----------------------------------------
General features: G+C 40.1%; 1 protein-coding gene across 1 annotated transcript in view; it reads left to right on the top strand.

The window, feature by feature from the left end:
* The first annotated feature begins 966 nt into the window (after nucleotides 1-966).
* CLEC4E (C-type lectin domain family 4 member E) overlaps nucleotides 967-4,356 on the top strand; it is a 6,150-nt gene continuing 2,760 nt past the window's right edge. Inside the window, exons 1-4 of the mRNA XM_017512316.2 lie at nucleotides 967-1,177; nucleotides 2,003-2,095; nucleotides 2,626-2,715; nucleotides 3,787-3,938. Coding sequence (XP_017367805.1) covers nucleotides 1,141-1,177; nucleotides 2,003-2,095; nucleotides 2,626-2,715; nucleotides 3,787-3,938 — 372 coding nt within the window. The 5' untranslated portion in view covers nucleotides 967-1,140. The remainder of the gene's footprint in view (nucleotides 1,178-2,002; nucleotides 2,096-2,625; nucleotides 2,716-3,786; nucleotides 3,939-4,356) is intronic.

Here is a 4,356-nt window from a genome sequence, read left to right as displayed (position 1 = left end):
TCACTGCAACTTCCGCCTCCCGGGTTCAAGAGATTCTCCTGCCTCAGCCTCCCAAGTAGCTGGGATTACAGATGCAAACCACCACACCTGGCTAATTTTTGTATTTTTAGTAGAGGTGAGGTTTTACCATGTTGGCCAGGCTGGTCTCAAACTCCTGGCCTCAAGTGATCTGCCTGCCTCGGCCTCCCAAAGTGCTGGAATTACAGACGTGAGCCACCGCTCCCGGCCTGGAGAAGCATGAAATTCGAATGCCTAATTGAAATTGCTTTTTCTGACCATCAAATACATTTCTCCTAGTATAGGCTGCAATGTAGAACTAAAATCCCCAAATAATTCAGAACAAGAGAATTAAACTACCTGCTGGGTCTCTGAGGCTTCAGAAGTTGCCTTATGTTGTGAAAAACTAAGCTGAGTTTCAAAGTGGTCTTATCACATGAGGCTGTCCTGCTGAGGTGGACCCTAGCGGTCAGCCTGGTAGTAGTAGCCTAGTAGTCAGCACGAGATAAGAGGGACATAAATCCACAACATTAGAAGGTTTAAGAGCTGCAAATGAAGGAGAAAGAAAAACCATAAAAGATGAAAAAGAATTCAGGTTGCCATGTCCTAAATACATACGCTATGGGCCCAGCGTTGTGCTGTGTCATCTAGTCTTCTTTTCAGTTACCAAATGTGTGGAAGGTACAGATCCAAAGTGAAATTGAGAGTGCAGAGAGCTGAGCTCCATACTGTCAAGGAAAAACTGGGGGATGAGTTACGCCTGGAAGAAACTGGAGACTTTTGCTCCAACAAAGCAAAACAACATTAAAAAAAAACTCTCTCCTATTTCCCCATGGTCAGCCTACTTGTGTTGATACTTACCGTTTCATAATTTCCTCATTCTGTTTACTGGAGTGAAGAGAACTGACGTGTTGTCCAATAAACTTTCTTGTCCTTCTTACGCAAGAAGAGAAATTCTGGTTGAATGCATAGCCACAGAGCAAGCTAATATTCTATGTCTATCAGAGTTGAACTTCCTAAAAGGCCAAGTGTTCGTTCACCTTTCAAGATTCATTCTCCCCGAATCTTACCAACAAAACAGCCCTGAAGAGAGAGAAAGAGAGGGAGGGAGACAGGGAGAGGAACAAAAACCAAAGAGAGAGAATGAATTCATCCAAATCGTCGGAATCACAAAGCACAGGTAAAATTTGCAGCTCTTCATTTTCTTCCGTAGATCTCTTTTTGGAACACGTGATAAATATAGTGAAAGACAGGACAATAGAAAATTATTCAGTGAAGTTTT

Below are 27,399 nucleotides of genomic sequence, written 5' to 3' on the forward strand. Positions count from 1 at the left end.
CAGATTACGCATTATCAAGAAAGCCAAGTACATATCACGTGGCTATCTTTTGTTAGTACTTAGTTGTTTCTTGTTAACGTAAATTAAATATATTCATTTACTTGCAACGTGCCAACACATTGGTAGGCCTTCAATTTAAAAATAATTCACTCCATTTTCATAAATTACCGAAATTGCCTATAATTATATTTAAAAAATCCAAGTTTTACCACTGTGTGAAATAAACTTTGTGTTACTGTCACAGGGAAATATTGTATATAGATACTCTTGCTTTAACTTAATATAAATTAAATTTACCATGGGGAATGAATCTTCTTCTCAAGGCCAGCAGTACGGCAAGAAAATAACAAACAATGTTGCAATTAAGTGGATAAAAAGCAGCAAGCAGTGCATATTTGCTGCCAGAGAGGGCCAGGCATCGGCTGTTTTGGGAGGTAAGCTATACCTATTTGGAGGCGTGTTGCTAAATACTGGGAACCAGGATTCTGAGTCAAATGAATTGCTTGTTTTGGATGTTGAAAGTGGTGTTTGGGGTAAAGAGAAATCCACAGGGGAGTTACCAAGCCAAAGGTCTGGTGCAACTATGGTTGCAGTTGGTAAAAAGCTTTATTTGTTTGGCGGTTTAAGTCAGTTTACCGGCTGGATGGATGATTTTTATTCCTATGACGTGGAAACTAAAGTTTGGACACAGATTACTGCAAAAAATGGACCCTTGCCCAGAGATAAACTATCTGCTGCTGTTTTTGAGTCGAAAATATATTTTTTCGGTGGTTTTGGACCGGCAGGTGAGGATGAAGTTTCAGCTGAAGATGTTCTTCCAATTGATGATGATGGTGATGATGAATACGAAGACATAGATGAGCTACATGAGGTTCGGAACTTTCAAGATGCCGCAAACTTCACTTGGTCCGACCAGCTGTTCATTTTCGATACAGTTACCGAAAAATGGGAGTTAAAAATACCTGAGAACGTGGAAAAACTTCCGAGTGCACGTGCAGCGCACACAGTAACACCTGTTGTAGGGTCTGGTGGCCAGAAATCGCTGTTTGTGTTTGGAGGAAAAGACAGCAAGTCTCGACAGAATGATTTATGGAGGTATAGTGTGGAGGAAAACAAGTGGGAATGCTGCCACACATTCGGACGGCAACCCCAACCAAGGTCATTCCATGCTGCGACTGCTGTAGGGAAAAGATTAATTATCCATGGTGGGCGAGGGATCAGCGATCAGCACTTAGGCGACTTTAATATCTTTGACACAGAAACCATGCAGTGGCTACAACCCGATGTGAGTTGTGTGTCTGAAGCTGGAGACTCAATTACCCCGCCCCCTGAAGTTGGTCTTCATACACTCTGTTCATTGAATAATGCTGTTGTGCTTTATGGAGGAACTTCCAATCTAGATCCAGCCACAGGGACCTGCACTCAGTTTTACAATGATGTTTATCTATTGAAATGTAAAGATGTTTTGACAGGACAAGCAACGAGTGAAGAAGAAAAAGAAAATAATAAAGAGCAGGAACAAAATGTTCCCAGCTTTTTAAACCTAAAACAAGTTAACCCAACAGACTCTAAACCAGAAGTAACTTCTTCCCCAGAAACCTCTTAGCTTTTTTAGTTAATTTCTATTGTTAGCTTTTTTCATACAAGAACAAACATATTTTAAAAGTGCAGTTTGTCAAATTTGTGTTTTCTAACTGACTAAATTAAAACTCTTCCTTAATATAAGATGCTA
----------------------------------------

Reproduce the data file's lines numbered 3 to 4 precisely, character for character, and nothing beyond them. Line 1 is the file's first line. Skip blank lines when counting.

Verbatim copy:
* The first annotated feature begins 966 nt into the window (after nucleotides 1-966).
* CLEC4E (C-type lectin domain family 4 member E) overlaps nucleotides 967-4,356 on the top strand; it is a 6,150-nt gene continuing 2,760 nt past the window's right edge. Inside the window, exons 1-4 of the mRNA XM_017512316.2 lie at nucleotides 967-1,177; nucleotides 2,003-2,095; nucleotides 2,626-2,715; nucleotides 3,787-3,938. Coding sequence (XP_017367805.1) covers nucleotides 1,141-1,177; nucleotides 2,003-2,095; nucleotides 2,626-2,715; nucleotides 3,787-3,938 — 372 coding nt within the window. The 5' untranslated portion in view covers nucleotides 967-1,140. The remainder of the gene's footprint in view (nucleotides 1,178-2,002; nucleotides 2,096-2,625; nucleotides 2,716-3,786; nucleotides 3,939-4,356) is intronic.